Skip to main content

Unit information: Haemopoietic Stem Cell Transplantation in 2018/19

Please note: It is possible that the information shown for future academic years may change due to developments in the relevant academic field. Optional unit availability varies depending on both staffing and student choice.

Unit name Haemopoietic Stem Cell Transplantation
Unit code PANM33006
Credit points 20
Level of study H/6
Teaching block(s) Teaching Block 4 (weeks 1-24)
Unit director Professor. Steward
Open unit status Not open
Pre-requisites

PANM22041 Infection and Immunity

PANM22042 Cellular & Molecular Pathology

MOLG22100 Recombinant DNA Technology

MOLG22200 Gene Expression and Rearrangement.

FMVS20001 Biomedical Research, Employability and Enterprise Skills

Co-requisites

3 from level 6/H lecture units and Research Skills unit.

School/department School of Cellular and Molecular Medicine
Faculty Faculty of Biomedical Sciences

Description

The most tangible evidence of advances in genetic, protein and cellular sciences is seen in haemopoietic stem cell transplantation. From early attempts at bone marrow transplantation, this has broadened to include the use of stem cells mobilised by growth factors from the donor's marrow into their bloodstream, cord blood and mesenchymal stem cells. Genetic advances have revolutionised the speed and accuracy of tissue typing, the assessment of engraftment and graft rejection, accurate quantitation of malignant cells and early detection of viral infections. Advances in antibody technology now allow the accurate selection of stem cells and of cells capable of fighting specific viral infections. This topic examines the biology of stem cells and the technology behind these advances, focussing particularly on how successful research in this School has been transferred from the laboratory to clinical application, bringing major benefits to clinical care. Lectures in weeks 13-16.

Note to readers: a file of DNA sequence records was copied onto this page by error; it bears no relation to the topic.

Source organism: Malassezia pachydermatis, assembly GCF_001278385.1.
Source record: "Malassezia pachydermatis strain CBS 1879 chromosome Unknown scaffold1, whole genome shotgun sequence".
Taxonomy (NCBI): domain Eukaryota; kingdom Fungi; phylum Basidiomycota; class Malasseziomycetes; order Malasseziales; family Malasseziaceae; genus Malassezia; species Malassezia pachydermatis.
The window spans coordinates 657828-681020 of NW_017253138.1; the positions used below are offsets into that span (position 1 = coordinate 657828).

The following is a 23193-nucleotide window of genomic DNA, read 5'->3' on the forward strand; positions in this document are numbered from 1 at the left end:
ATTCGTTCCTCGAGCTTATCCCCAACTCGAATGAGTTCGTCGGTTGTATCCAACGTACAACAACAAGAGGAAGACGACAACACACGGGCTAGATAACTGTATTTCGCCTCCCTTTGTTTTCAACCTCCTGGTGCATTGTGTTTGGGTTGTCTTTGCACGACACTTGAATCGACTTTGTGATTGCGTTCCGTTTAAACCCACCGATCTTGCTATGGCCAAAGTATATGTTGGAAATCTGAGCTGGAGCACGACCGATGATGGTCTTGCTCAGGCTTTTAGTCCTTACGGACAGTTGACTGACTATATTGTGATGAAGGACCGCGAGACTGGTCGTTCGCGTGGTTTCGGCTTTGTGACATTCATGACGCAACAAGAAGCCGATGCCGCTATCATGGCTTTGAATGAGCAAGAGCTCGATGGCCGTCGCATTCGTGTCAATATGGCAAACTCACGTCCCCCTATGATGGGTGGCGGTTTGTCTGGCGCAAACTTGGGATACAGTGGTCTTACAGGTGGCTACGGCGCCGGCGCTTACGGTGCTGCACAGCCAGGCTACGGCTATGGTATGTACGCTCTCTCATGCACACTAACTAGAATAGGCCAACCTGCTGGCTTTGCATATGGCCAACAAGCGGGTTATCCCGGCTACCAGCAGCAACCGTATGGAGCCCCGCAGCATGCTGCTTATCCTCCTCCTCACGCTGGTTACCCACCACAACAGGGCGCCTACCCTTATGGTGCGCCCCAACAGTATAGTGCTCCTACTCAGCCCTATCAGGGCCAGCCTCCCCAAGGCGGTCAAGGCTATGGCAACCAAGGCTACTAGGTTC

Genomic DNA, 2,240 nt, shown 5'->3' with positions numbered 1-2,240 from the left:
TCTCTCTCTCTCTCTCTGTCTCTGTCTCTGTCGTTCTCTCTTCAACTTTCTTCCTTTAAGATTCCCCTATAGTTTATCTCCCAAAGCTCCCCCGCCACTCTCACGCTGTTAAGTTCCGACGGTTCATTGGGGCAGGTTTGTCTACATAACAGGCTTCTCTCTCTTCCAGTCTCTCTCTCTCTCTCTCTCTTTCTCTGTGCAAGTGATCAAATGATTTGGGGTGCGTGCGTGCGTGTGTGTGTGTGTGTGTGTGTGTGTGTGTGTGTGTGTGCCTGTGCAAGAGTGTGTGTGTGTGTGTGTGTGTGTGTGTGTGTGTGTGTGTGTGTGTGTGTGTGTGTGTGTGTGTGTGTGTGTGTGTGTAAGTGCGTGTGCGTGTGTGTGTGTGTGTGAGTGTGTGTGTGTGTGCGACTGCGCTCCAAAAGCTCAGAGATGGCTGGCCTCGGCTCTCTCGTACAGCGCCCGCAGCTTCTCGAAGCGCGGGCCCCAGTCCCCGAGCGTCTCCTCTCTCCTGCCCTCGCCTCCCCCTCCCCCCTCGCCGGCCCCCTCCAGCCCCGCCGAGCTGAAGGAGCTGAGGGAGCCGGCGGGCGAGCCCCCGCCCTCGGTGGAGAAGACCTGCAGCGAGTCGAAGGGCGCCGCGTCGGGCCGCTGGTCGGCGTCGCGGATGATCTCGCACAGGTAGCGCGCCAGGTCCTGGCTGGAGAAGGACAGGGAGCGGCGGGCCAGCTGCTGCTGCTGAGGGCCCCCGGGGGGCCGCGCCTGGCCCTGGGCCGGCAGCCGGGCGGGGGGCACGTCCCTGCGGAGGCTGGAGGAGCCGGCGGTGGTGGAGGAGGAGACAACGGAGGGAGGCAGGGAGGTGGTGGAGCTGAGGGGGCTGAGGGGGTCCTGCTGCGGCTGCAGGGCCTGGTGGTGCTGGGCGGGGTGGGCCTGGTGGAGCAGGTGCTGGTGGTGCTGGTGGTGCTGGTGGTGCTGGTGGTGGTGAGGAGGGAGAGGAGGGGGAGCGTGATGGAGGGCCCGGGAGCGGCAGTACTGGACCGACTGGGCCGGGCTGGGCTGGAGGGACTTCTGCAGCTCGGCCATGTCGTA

Aims:

To bilaterally teach scientists how basic scientific innovation can be translated rapidly to improve clinical care, and intercalating medical students the importance of collaborative research with scientists in areas which can readily translate. The Bone Marrow Transplant Unit at Bristol Royal Hospital for Children and members of the School of Cellular and Molecular Medicine have a wide-ranging and internationally renowned expertise in translational science. Once students have been taught the basics of haemopoietic stem cell transplantation, this is used to enthuse them in the importance of translational science to best quality medical care.

Intended learning outcomes

Knowledge and Understanding of haemopoietic stem cell transplantation, its history and its therapeutic potential. Knowledge of the scientific literature pertaining to stem cell transplantation and an ability to evaluate this literature critically.

Teaching details

Lectures, Data Handling Session

Where possible the unit will include a visit to the NHS - Blood and Transplant facilities in Filton.

Independent study: Students are expected to study the recommended literature.

Assessment Details

Summative 3 hour written exam, to include 3 essays chose from 6.

Reading and References

Reviews and primary articles from the current scientific literature.

Feedback